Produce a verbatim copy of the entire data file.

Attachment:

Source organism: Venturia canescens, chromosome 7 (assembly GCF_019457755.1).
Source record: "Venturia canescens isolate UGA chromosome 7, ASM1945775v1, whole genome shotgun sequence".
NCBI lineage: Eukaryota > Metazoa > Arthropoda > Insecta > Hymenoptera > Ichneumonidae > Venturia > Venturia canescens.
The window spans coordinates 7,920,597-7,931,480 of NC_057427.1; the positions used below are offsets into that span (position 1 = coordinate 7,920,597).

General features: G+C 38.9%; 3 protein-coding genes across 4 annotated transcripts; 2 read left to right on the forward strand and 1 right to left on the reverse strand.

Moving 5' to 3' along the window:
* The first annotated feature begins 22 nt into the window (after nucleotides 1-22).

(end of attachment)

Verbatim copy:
Source organism: Venturia canescens, chromosome 7 (assembly GCF_019457755.1).
Source record: "Venturia canescens isolate UGA chromosome 7, ASM1945775v1, whole genome shotgun sequence".
NCBI lineage: Eukaryota > Metazoa > Arthropoda > Insecta > Hymenoptera > Ichneumonidae > Venturia > Venturia canescens.
The window spans coordinates 7,920,597-7,931,480 of NC_057427.1; the positions used below are offsets into that span (position 1 = coordinate 7,920,597).

General features: G+C 38.9%; 3 protein-coding genes across 4 annotated transcripts; 2 read left to right on the forward strand and 1 right to left on the reverse strand.

Moving 5' to 3' along the window:
* The first annotated feature begins 22 nt into the window (after nucleotides 1-22).